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Tag: The Great Gatsby

The mystery and mysteries of Gatsby

Friday, 31 August, 2018

Why is The Great Gatsby great? Why do some people never tire of re-reading it, no matter how many times they’ve read it already? The answer is that it’s the kind of book that nurtures you as you turn each page, and with each page, one is struck by something new, and this discovery creates a virtuous chain of reactions involving memory and pleasure and poignancy. How did the young Fitzgerald capture and record so memorably the mysteries of life? In pursuit of that mystery, one must keep reading and re-reading the novel.

“The track curved and now it was going away from the sun, which as it sank lower, seemed to spread itself in benediction over the vanishing city where she had drawn her breath. He stretched out his hand desperately as if to snatch only a wisp of air, to save a fragment of the spot that she had made lovely for him. But it was all going by too fast now for his blurred eyes and he knew that he had lost that part of it, the freshest and the best, forever.” — F. Scott Fitzgerald, The Great Gatsby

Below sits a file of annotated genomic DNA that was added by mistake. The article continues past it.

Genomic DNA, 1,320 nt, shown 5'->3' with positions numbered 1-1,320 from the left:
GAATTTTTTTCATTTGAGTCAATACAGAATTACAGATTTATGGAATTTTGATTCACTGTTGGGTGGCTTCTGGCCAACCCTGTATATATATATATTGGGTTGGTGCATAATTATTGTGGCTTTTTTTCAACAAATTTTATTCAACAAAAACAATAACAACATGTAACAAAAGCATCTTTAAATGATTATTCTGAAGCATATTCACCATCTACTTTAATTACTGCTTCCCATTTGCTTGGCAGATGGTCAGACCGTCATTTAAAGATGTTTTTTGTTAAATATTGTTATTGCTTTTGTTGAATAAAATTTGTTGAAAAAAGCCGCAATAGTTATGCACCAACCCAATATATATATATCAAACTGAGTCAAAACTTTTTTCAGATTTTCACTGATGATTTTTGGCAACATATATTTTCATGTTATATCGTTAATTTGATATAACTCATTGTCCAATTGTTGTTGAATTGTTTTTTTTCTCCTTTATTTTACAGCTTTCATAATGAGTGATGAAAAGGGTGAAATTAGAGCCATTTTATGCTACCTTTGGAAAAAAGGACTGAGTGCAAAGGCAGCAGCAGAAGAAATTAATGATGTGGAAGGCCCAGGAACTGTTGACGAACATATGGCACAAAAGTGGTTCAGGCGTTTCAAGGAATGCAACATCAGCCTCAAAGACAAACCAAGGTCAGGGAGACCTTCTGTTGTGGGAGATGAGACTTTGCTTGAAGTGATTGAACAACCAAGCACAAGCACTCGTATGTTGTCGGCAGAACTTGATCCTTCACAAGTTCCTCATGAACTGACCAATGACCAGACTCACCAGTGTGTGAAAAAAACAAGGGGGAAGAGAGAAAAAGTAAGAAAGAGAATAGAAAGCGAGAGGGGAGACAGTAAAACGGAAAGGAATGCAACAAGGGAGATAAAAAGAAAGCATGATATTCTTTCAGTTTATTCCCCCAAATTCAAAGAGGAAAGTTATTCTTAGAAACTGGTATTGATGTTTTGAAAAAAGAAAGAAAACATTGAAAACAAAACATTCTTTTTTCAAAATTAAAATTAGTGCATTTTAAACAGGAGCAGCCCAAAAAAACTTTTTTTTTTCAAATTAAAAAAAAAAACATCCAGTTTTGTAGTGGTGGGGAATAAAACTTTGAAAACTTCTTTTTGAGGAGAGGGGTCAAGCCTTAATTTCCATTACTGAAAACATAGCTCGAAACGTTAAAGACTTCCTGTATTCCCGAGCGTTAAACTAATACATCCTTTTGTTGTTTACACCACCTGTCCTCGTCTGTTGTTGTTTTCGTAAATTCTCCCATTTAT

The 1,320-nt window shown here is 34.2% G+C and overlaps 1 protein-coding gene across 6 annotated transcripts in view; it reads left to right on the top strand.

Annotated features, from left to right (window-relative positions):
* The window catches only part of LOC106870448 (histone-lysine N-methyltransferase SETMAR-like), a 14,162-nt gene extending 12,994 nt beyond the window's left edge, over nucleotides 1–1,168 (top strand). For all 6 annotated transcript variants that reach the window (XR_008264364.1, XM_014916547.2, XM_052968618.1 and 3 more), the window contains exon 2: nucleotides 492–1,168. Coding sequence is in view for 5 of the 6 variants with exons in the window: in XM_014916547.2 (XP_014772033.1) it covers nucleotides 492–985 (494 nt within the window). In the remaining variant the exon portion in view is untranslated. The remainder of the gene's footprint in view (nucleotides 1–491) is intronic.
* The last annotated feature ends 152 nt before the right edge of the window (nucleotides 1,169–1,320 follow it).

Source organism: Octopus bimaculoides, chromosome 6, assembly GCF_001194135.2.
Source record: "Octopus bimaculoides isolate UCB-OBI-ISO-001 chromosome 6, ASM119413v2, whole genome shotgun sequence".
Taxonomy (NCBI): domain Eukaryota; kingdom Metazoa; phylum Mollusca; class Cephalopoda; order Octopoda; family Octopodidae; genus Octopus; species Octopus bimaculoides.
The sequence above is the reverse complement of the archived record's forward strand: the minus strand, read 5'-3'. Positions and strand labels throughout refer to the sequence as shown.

Let’s leave the last word to the late, lamented Christopher Hitchens, who read Gatsby closely and critically and admiringly:

Fitzgerald’s work captures the evaporating memory of the American Eden while connecting it to the advent of the New World of smartness and thuggery and corruption. It was his rite of passage; it is our bridge to the time before “dreams” were slogans. He wanted to call it Among the Ashheaps and Millionaires — thank heaven that his editor, Maxwell Perkins, talked him out of it. It was nearly entitled just plain Gatsby. It remains “the great” because it confronts the defeat of youth and beauty and idealism, and finds the defeat unbearable, and then turns to face the defeat unflinchingly. With The Great Gatsby, American letters grew up.

That’s the annual re-reading done. Until next August, then, God willing.


Murakami on translating Fitzgerald into Japanese

Thursday, 30 August, 2018

A Columbia University Press book titled In Translation: Translators on Their Work and What It Means, which was published in 2013, contains an essay by the great Japanese writer Haruki Murakami. In it, he discusses the challenges that faced him when translating The Great Gatsby into Japanese. Snippet:

“When someone asks, ‘Which three books have meant the most to you?’ I can answer without having to think: The Great Gatsby, Dostoevsky’s The Brothers Karamazov, and Raymond Chandler’s The Long Goodbye. All three have been indispensable to me (both as a reader and as a writer); yet if I were forced to select only one, I would unhesitatingly choose Gatsby. Had it not been for Fitzgerald’s novel, I would not be writing the kind of literature I am today (indeed, it is possible that I would not be writing at all, although that is neither here nor there).